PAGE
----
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The Cigar Maker
The Cigar City. The year is 1898. Young Cuban rebel Salvador Ortiz and his family have escaped the hardship of war-torn Cuba, but the union halls, cigar factories, and dark alleys of Tampa are filled with violence and vendetta. Salvador must defy constant labor strife and deadly corruption in a one-industry town filled with backroom cockfights, street thugs, late-night abductions and mass production of the world’s best hand-rolled stogies. An ideological battle for control of the cigar industry tests Salvador’s self-respect and love of hard work as he fights to abandon his rambunctious, outlaw past and lead his proud Cuban family through a colorful immigrant society. His wish for a peaceful life as a husband, a father, and a man of dignity is threatened by a lawless underworld and a cultural conflict with a dangerous, bloody history.
Salvador was learning the farming trade, but his father quickly gave him an education in politics. “Spain is draining Cuba of its natural resources,” Ernesto told his son. “They are giving nothing back. All the wealth generated by Cubans is feeding the Spanish. They own our government and our property and leave us no opportunity for self-determination. Shouldn’t every man have the right to decide who enjoys the fruit of his own labor?”
One morning Ernesto’s lessons abruptly ended, and Salvador was forced into the world to find his own education. When shots rang out in the distance and the sound of approaching horses grew louder and louder, Ernesto frantically woke his only child and ordered him to run across the fields and hide in the forest. “Go now, boy! Step lively and don’t look back!”
Those were Ernesto’s last words to Salvador.
The boy ran until he was hidden by a giant Ceiba tree. Watching from afar as Spanish soldiers on horseback trampled through the village and set the modest bohio homes ablaze, Salvador saw the fragile shelters of wood and palm fronds collapse into flaming piles as many of the villagers, including Salvador’s mother and father, were captured by the soldiers and executed by their rifles.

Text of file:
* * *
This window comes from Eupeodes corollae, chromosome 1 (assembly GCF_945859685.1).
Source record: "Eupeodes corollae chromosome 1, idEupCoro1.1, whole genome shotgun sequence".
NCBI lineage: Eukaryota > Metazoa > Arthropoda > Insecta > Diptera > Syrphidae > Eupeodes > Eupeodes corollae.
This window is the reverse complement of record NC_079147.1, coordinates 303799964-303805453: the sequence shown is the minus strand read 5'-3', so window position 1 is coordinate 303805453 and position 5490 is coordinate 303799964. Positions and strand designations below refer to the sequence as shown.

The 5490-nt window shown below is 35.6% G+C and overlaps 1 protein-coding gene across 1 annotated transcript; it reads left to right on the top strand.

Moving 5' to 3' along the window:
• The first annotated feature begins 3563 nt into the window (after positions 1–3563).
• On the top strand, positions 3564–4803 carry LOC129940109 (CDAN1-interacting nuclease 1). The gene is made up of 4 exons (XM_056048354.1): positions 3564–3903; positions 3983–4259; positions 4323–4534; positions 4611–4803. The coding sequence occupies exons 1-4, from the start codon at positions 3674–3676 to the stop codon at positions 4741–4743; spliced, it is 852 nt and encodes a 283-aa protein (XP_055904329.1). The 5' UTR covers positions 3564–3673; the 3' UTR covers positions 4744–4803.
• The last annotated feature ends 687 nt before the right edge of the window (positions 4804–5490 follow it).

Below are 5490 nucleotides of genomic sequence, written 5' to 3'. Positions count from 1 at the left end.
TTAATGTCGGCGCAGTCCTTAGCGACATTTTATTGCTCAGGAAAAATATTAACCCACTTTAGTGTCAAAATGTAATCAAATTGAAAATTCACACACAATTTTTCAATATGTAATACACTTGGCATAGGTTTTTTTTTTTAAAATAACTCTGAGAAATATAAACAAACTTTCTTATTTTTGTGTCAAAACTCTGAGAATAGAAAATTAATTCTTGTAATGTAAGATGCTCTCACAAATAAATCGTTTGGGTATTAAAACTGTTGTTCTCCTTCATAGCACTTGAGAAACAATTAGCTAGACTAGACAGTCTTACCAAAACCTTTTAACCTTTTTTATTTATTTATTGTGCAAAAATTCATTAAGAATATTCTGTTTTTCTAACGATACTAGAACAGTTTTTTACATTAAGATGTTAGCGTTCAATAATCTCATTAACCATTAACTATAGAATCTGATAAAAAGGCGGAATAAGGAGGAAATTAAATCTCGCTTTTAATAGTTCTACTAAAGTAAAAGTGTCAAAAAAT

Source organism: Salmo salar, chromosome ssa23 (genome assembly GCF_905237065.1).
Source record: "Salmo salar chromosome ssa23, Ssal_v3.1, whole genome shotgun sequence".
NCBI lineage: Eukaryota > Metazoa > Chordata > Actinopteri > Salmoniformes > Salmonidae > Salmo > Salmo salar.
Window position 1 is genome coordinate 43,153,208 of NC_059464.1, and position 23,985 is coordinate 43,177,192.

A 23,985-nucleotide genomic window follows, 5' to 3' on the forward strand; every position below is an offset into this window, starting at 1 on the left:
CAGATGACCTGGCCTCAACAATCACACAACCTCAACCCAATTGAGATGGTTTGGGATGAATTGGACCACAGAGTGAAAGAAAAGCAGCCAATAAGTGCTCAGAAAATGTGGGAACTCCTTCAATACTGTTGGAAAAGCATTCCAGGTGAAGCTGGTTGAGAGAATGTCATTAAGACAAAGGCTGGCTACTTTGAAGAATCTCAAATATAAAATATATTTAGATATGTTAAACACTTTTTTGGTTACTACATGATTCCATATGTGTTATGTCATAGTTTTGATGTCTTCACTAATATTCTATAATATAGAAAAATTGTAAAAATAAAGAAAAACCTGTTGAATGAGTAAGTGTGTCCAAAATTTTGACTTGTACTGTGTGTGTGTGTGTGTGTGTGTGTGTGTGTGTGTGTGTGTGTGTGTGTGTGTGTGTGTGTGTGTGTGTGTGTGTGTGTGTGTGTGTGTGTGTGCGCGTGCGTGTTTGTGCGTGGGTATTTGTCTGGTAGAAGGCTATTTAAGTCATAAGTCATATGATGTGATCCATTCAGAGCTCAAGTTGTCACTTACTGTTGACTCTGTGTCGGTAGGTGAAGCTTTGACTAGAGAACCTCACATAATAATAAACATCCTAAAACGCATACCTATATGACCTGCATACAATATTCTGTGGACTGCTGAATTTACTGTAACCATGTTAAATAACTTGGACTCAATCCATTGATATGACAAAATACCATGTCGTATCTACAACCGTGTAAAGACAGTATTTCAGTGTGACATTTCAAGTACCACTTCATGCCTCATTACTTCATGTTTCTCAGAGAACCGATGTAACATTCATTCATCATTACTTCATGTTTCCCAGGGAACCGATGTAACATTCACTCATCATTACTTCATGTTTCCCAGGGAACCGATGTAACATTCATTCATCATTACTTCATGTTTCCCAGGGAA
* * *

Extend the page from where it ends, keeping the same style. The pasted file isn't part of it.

The image of his mother and father on their knees before a gang of Spanish troops, with his sobbing mother begging God’s mercy before rifles exploded, became seared into his memory. Salvador fled into the forest carrying nothing but his father’s rusty dagger and a hatred and complete mistrust of anything Spanish.
When he finally made it to the city of Pinar del Rio, and met Juan Carlos on the streets begging for food, it became easy for them to steal from the aristocrats responsible for their plight. For Juan Carlos had also lost his father and a brother at the hands of Spanish soldiers. Young, vengeful Carlito carried a pistol and a machete in a canvas duffle bag and hoped to join a band of rebels but had little luck finding an army that would lead him into battle against the Spanish.
“I like you, Ortiz,” Juan Carlos told him the day the teenagers met on the street. “Your story is like mine. It seems as though we’re the last of a dying breed.” The truth was that Juan Carlos could use another man to help him rob a local Spanish bookkeeper he had been watching for over a week.
“You have a knife, I have a gun and this man is a Spaniard. Not only that but he has money. I have been watching him for many days now. Every night after he locks his office, he walks down the block to the Spanish bakery where he has a cup of coffee and a pastry before heading home. We go in right before he locks up and split our earnings right down the middle. If we’re successful, we rob the bakery tomorrow.”
Salvador, as if transfixed with the unending memory of his mother’s head being blown apart by a Spanish rifle, nodded and gripped the wooden handle of his knife. Normally he wouldn’t consider stealing, and would rather work for his daily meals, but he had been numbed by grief.
“Yes, we are stealing,” Juan Carlos said. “But we are stealing back little pieces of our own country. We are reclaiming what is ours.”
Salvador thought of his father’s blood, spilled on Cuban dirt. “Let’s go.”
On Carlito’s signal the boys entered the bookkeeper’s office and less than a minute later were running from the scene with enough pesos to eat for several days. It was easier than Salvador thought it would be. The bookkeeper was a man used to the confines of his office and did not compare to the menacing Spanish soldiers Salvador had eluded in the countryside. “You’ve got guts,” Juan Carlos seemed to admit later on, as they divided their money in a secluded alley. “If you were afraid, the bookkeeper couldn’t tell.” Juan Carlos was satisfied that he had found a partner and the duo spent the next weeks robbing aristocrats, begging for food and eluding the authorities. When he decided it was getting too hot for them in the city, he introduced Salvador to Victoriano Machín, the charismatic young ruffian who would eventually become the legendary bandit El Matón.